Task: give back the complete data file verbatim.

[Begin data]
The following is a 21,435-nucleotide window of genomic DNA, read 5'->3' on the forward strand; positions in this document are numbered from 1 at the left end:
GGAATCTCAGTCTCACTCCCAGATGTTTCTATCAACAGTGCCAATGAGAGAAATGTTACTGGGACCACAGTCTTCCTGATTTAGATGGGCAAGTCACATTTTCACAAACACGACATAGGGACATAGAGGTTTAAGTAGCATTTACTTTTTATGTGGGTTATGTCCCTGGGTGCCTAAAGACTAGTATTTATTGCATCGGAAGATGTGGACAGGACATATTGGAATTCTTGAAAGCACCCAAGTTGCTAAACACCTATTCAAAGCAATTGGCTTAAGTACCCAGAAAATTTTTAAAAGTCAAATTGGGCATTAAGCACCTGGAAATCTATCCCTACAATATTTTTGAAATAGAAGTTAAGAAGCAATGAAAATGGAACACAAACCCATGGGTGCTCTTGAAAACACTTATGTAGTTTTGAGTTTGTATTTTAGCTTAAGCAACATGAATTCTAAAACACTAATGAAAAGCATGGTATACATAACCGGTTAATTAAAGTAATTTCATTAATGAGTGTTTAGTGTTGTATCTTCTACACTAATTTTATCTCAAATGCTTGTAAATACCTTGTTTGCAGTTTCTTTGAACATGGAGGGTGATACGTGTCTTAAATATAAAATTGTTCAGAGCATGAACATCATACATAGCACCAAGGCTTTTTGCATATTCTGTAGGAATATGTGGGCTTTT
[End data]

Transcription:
The following is a 21,435-nucleotide window of genomic DNA, read 5'->3' on the forward strand; positions in this document are numbered from 1 at the left end:
GGAATCTCAGTCTCACTCCCAGATGTTTCTATCAACAGTGCCAATGAGAGAAATGTTACTGGGACCACAGTCTTCCTGATTTAGATGGGCAAGTCACATTTTCACAAACACGACATAGGGACATAGAGGTTTAAGTAGCATTTACTTTTTATGTGGGTTATGTCCCTGGGTGCCTAAAGACTAGTATTTATTGCATCGGAAGATGTGGACAGGACATATTGGAATTCTTGAAAGCACCCAAGTTGCTAAACACCTATTCAAAGCAATTGGCTTAAGTACCCAGAAAATTTTTAAAAGTCAAATTGGGCATTAAGCACCTGGAAATCTATCCCTACAATATTTTTGAAATAGAAGTTAAGAAGCAATGAAAATGGAACACAAACCCATGGGTGCTCTTGAAAACACTTATGTAGTTTTGAGTTTGTATTTTAGCTTAAGCAACATGAATTCTAAAACACTAATGAAAAGCATGGTATACATAACCGGTTAATTAAAGTAATTTCATTAATGAGTGTTTAGTGTTGTATCTTCTACACTAATTTTATCTCAAATGCTTGTAAATACCTTGTTTGCAGTTTCTTTGAACATGGAGGGTGATACGTGTCTTAAATATAAAATTGTTCAGAGCATGAACATCATACATAGCACCAAGGCTTTTTGCATATTCTGTAGGAATATGTGGGCTTTT